Originally posted on my personal blog, but I’ll try to write posts like this on Hack Ability in the future.
My name is Mel, I’m an electrical engineer with a built-in high pass filter (severe bilateral high-frequency sensorineural hearing loss since age 2), and this is my first Hack Ability post.
I also just got a car, and like most young people with cars, I like using my car to go out with friends.
Problem: The vibration of a car’s engine and the car rolling over the road happens to be right around the few frequencies of speech I can hear, which in the past has led to chronic episodes of – ah – educational detours, as friends yelled “GO RIGHT! RIGHT!” and I went “go straight? OK!” and missed our turn. Repeatedly. I’d usually lipread, but turning to lipread passengers is not a particularly great option when you’re going 60mph down a highway. In the dark. In the rain. In Boston.
It’s a simple design. My friend Mark and I made it during lunch one day when we were both visiting Chicago. The parts cost $36.62, but I’m pretty sure you could do it for cheaper.
- $4.39 for the mirror; we found one you’re supposed to clip to your car visor and just removed the clips. The important thing was finding a cheap light mirror of the right size.
- $3.99 for the smallest, cheapest tube of 5-minute epoxy we could find.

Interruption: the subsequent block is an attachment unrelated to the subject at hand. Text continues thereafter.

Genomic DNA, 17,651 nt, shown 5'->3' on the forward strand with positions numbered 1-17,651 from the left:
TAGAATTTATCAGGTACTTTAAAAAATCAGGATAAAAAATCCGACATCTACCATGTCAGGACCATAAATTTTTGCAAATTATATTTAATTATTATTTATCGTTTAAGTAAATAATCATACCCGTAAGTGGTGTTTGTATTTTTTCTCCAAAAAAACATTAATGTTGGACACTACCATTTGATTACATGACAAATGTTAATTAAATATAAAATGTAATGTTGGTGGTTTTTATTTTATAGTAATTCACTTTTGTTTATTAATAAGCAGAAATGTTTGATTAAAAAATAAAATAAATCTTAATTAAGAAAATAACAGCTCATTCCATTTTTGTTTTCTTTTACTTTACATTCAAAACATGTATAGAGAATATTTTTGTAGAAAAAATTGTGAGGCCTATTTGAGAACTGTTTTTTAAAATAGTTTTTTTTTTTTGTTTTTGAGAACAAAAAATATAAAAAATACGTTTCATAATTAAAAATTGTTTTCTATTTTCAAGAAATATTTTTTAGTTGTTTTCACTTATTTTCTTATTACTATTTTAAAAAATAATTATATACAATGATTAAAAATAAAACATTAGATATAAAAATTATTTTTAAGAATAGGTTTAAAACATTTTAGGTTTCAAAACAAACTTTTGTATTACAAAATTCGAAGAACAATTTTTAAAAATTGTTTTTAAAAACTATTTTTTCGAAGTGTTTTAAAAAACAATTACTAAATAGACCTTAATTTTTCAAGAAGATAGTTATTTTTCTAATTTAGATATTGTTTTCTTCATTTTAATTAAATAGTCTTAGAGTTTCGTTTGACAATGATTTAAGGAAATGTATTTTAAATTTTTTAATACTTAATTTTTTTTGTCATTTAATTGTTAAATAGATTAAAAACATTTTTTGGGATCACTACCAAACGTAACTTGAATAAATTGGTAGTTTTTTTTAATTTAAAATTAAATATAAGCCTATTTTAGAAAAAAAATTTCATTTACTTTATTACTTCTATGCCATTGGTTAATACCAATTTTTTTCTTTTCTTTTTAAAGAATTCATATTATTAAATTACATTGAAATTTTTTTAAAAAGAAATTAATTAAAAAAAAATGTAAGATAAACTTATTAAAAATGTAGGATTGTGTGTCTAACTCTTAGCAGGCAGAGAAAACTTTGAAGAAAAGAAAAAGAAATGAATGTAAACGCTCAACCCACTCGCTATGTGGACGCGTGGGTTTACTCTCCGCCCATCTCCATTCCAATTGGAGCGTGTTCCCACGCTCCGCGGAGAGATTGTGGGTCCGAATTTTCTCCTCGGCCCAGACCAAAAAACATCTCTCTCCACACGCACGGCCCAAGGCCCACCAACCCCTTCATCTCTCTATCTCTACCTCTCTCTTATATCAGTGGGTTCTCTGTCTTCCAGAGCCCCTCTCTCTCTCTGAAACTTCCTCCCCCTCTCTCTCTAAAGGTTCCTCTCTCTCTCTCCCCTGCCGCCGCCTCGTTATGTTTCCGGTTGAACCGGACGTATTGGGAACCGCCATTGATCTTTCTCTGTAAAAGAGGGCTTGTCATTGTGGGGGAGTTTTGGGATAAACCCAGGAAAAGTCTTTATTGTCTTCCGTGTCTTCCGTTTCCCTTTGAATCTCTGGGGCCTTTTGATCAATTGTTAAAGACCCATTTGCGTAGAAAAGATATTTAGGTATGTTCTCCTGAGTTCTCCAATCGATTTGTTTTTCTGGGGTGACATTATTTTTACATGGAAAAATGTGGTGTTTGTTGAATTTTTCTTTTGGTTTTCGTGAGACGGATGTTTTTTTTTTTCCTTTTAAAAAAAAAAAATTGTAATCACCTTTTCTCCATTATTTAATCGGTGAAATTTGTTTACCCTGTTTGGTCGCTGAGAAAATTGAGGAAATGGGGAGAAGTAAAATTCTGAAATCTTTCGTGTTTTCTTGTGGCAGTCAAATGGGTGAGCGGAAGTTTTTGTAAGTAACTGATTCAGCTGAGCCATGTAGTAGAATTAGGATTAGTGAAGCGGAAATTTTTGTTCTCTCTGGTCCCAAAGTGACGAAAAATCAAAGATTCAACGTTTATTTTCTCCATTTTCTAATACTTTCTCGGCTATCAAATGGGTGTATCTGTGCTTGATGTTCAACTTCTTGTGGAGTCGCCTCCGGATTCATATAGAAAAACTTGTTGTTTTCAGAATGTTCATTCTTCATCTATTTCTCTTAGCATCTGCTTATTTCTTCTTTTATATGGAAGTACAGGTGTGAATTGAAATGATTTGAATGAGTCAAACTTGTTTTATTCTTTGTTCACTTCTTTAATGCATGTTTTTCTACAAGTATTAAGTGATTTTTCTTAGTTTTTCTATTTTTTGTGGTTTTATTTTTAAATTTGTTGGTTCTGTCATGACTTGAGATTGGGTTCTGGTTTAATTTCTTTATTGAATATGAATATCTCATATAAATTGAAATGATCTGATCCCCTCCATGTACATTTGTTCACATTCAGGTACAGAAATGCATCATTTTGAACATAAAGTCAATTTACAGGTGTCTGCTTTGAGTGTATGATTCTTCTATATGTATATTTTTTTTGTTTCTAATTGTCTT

- $24.99 for the cheapest generic universal GPS mount in the store. It was still overpriced.
- And then 9.75% Illinois State Tax to make up the remainder.
Assembly instructions: clear off back surface of mirror, choose broadest and flattest attachment for GPS mount, epoxy mirror to that attachment. Like I said, it’s a simple design. The tough part for us was finding the parts. We tried different types of GPS mounts and found a suction cup dampened vibration far better than a clip, so that’s the type I’d recommend; I haven’t yet tried the weighted kind you plonk onto your dashboard.
This is actually the third dashmirror I’ve made, but the first I’ve been satisfied with. I cobbled together the first one when I was 17 in order to adorn the extra family car I drove to college (Melmobile v.1.0), and it was awful; there simply weren’t off-the-shelf parts available for mounting visual displays to the dashboard or windshield of your car. Now, thanks to the proliferation of GPS units, they’re everywhere.
Here’s a photo of the dashmirror in action, with my cousin (also named Mark) as the driver/model. Note that it works equally well from the passenger side – no more aching necks from constantly turning towards your driver! You do have to turn on the interior light when it’s nighttime, but you’d have to do that to lipread your driver or passenger anyway.
I use this every day, and love it. I’d like to come up with a more portable design so I can take it on the road with me (when I share rental cars with coworkers and such) – any ideas?